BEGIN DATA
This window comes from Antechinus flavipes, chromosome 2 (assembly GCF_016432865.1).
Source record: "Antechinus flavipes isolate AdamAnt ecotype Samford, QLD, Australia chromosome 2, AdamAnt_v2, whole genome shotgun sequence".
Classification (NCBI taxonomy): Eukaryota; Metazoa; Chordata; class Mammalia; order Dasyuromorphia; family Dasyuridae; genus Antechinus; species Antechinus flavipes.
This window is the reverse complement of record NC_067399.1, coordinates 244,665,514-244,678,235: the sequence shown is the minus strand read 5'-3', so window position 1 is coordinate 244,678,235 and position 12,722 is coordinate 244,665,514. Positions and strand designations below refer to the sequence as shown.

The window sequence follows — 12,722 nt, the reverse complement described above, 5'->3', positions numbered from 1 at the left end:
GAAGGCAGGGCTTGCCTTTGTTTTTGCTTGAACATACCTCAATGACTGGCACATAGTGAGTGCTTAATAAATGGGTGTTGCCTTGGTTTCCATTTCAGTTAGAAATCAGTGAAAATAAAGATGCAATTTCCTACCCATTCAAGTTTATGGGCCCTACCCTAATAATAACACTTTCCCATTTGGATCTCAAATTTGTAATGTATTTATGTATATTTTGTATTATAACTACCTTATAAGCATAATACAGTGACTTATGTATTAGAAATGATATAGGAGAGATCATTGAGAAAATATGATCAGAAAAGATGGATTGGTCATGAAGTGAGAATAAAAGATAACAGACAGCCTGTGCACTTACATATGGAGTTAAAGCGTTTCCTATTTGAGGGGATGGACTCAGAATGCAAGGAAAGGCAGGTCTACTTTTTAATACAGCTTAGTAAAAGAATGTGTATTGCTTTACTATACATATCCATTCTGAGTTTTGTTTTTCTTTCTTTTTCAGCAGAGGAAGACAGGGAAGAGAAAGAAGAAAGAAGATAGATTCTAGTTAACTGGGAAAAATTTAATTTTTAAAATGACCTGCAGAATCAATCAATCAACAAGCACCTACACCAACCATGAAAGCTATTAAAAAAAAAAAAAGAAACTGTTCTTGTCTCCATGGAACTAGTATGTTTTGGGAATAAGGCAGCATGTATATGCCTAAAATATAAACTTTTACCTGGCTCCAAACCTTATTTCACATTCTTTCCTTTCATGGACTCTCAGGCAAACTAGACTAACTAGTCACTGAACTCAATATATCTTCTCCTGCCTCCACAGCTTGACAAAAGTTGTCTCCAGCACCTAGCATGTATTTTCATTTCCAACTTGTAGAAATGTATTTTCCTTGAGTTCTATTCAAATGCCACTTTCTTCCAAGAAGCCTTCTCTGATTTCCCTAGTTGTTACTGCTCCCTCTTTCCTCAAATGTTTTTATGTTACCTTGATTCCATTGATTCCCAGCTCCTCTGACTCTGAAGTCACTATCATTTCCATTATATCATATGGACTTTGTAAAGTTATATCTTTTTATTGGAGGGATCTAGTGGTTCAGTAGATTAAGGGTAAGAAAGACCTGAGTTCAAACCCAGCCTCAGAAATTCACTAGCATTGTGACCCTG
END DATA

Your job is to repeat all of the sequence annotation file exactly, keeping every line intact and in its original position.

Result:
This window comes from Antechinus flavipes, chromosome 2 (assembly GCF_016432865.1).
Source record: "Antechinus flavipes isolate AdamAnt ecotype Samford, QLD, Australia chromosome 2, AdamAnt_v2, whole genome shotgun sequence".
Classification (NCBI taxonomy): Eukaryota; Metazoa; Chordata; class Mammalia; order Dasyuromorphia; family Dasyuridae; genus Antechinus; species Antechinus flavipes.
This window is the reverse complement of record NC_067399.1, coordinates 244,665,514-244,678,235: the sequence shown is the minus strand read 5'-3', so window position 1 is coordinate 244,678,235 and position 12,722 is coordinate 244,665,514. Positions and strand designations below refer to the sequence as shown.

The window sequence follows — 12,722 nt, the reverse complement described above, 5'->3', positions numbered from 1 at the left end:
GAAGGCAGGGCTTGCCTTTGTTTTTGCTTGAACATACCTCAATGACTGGCACATAGTGAGTGCTTAATAAATGGGTGTTGCCTTGGTTTCCATTTCAGTTAGAAATCAGTGAAAATAAAGATGCAATTTCCTACCCATTCAAGTTTATGGGCCCTACCCTAATAATAACACTTTCCCATTTGGATCTCAAATTTGTAATGTATTTATGTATATTTTGTATTATAACTACCTTATAAGCATAATACAGTGACTTATGTATTAGAAATGATATAGGAGAGATCATTGAGAAAATATGATCAGAAAAGATGGATTGGTCATGAAGTGAGAATAAAAGATAACAGACAGCCTGTGCACTTACATATGGAGTTAAAGCGTTTCCTATTTGAGGGGATGGACTCAGAATGCAAGGAAAGGCAGGTCTACTTTTTAATACAGCTTAGTAAAAGAATGTGTATTGCTTTACTATACATATCCATTCTGAGTTTTGTTTTTCTTTCTTTTTCAGCAGAGGAAGACAGGGAAGAGAAAGAAGAAAGAAGATAGATTCTAGTTAACTGGGAAAAATTTAATTTTTAAAATGACCTGCAGAATCAATCAATCAACAAGCACCTACACCAACCATGAAAGCTATTAAAAAAAAAAAAAGAAACTGTTCTTGTCTCCATGGAACTAGTATGTTTTGGGAATAAGGCAGCATGTATATGCCTAAAATATAAACTTTTACCTGGCTCCAAACCTTATTTCACATTCTTTCCTTTCATGGACTCTCAGGCAAACTAGACTAACTAGTCACTGAACTCAATATATCTTCTCCTGCCTCCACAGCTTGACAAAAGTTGTCTCCAGCACCTAGCATGTATTTTCATTTCCAACTTGTAGAAATGTATTTTCCTTGAGTTCTATTCAAATGCCACTTTCTTCCAAGAAGCCTTCTCTGATTTCCCTAGTTGTTACTGCTCCCTCTTTCCTCAAATGTTTTTATGTTACCTTGATTCCATTGATTCCCAGCTCCTCTGACTCTGAAGTCACTATCATTTCCATTATATCATATGGACTTTGTAAAGTTATATCTTTTTATTGGAGGGATCTAGTGGTTCAGTAGATTAAGGGTAAGAAAGACCTGAGTTCAAACCCAGCCTCAGAAATTCACTAGCATTGTGACCCTG